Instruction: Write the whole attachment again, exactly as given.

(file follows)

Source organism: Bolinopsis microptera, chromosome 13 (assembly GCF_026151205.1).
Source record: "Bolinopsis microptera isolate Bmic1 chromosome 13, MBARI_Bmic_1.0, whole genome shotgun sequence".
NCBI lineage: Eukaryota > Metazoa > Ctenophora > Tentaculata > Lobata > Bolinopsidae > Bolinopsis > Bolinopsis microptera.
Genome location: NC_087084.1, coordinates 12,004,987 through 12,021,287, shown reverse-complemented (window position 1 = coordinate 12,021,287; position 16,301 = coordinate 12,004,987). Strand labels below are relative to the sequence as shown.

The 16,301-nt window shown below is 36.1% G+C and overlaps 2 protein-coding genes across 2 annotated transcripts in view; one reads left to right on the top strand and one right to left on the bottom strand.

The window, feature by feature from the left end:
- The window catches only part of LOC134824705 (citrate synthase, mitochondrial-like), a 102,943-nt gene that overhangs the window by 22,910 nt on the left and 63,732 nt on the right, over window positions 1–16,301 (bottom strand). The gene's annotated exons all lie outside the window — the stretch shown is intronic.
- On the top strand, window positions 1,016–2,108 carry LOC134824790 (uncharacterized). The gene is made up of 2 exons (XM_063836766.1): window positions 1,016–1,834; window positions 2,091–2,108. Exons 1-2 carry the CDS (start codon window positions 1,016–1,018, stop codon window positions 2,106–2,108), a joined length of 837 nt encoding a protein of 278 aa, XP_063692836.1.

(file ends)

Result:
Source organism: Bolinopsis microptera, chromosome 13 (assembly GCF_026151205.1).
Source record: "Bolinopsis microptera isolate Bmic1 chromosome 13, MBARI_Bmic_1.0, whole genome shotgun sequence".
NCBI lineage: Eukaryota > Metazoa > Ctenophora > Tentaculata > Lobata > Bolinopsidae > Bolinopsis > Bolinopsis microptera.
Genome location: NC_087084.1, coordinates 12,004,987 through 12,021,287, shown reverse-complemented (window position 1 = coordinate 12,021,287; position 16,301 = coordinate 12,004,987). Strand labels below are relative to the sequence as shown.

The 16,301-nt window shown below is 36.1% G+C and overlaps 2 protein-coding genes across 2 annotated transcripts in view; one reads left to right on the top strand and one right to left on the bottom strand.

The window, feature by feature from the left end:
- The window catches only part of LOC134824705 (citrate synthase, mitochondrial-like), a 102,943-nt gene that overhangs the window by 22,910 nt on the left and 63,732 nt on the right, over window positions 1–16,301 (bottom strand). The gene's annotated exons all lie outside the window — the stretch shown is intronic.
- On the top strand, window positions 1,016–2,108 carry LOC134824790 (uncharacterized). The gene is made up of 2 exons (XM_063836766.1): window positions 1,016–1,834; window positions 2,091–2,108. Exons 1-2 carry the CDS (start codon window positions 1,016–1,018, stop codon window positions 2,106–2,108), a joined length of 837 nt encoding a protein of 278 aa, XP_063692836.1.